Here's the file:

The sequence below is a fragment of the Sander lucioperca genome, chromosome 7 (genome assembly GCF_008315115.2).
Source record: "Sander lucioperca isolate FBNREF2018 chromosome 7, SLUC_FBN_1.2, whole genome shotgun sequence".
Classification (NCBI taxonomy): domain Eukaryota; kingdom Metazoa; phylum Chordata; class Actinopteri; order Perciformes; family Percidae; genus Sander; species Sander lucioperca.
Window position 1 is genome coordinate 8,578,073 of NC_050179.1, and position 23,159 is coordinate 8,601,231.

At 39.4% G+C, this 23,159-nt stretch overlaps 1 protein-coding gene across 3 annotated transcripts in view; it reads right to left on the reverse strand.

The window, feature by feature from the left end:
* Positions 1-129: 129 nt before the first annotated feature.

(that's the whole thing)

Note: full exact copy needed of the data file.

The sequence below is a fragment of the Sander lucioperca genome, chromosome 7 (genome assembly GCF_008315115.2).
Source record: "Sander lucioperca isolate FBNREF2018 chromosome 7, SLUC_FBN_1.2, whole genome shotgun sequence".
Classification (NCBI taxonomy): domain Eukaryota; kingdom Metazoa; phylum Chordata; class Actinopteri; order Perciformes; family Percidae; genus Sander; species Sander lucioperca.
Window position 1 is genome coordinate 8,578,073 of NC_050179.1, and position 23,159 is coordinate 8,601,231.

At 39.4% G+C, this 23,159-nt stretch overlaps 1 protein-coding gene across 3 annotated transcripts in view; it reads right to left on the reverse strand.

The window, feature by feature from the left end:
* Positions 1-129: 129 nt before the first annotated feature.